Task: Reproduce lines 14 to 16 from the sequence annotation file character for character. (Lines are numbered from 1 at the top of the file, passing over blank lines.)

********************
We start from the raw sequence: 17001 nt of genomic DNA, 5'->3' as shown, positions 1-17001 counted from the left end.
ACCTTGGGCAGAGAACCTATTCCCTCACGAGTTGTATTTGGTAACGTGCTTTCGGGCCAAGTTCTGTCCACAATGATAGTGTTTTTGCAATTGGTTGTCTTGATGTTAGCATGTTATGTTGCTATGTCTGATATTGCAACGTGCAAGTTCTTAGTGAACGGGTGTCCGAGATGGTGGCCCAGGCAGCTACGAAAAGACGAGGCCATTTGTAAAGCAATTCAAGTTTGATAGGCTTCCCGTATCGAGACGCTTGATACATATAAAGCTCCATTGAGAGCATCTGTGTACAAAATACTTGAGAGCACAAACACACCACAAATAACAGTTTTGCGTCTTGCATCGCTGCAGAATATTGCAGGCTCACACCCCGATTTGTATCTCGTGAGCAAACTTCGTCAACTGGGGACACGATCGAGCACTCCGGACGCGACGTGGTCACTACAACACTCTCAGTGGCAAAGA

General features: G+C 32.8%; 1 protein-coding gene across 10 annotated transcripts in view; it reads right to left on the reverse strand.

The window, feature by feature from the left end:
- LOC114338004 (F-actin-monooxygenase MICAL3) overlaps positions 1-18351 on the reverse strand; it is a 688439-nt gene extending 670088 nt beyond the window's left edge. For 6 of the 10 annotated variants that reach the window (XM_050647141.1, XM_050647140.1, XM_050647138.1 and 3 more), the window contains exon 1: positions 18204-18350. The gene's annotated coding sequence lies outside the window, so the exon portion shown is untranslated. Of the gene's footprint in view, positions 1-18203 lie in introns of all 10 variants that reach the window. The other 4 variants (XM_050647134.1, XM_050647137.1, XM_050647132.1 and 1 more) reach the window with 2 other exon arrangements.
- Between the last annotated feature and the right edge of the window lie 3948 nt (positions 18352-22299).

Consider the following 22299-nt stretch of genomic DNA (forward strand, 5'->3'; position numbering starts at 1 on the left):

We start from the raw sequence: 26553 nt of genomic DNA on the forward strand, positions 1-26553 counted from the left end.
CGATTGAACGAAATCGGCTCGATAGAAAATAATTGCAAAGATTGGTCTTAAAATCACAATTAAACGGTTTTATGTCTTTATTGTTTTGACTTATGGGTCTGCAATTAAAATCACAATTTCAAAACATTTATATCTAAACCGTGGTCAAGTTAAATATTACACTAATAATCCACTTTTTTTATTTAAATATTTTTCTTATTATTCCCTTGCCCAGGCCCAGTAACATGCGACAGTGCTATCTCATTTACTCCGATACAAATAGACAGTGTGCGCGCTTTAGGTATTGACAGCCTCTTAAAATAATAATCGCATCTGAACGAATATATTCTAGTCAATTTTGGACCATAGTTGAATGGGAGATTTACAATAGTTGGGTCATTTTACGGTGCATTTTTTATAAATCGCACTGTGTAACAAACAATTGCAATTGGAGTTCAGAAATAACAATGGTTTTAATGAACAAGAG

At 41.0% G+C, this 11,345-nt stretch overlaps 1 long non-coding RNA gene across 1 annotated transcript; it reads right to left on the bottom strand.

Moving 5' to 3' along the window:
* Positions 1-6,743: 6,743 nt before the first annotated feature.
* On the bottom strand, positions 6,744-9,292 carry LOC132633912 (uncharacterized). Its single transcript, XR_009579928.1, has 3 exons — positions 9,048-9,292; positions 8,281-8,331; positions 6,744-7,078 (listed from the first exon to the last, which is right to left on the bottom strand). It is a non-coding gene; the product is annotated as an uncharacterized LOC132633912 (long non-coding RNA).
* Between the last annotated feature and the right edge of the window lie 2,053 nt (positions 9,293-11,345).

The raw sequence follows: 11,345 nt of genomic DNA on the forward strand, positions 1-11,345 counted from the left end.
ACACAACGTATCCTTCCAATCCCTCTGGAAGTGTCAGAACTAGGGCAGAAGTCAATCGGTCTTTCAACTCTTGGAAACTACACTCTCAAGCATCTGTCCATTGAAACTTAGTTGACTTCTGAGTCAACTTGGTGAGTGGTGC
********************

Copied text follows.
* Between the last annotated feature and the right edge of the window lie 2,053 nt (positions 9,293-11,345).

The raw sequence follows: 11,345 nt of genomic DNA on the forward strand, positions 1-11,345 counted from the left end.
ACACAACGTATCCTTCCAATCCCTCTGGAAGTGTCAGAACTAGGGCAGAAGTCAATCGGTCTTTCAACTCTTGGAAACTACACTCTCAAGCATCTGTCCATTGAAACTTAGTTGACTTCTGAGTCAACTTGGTGAGTGGTGC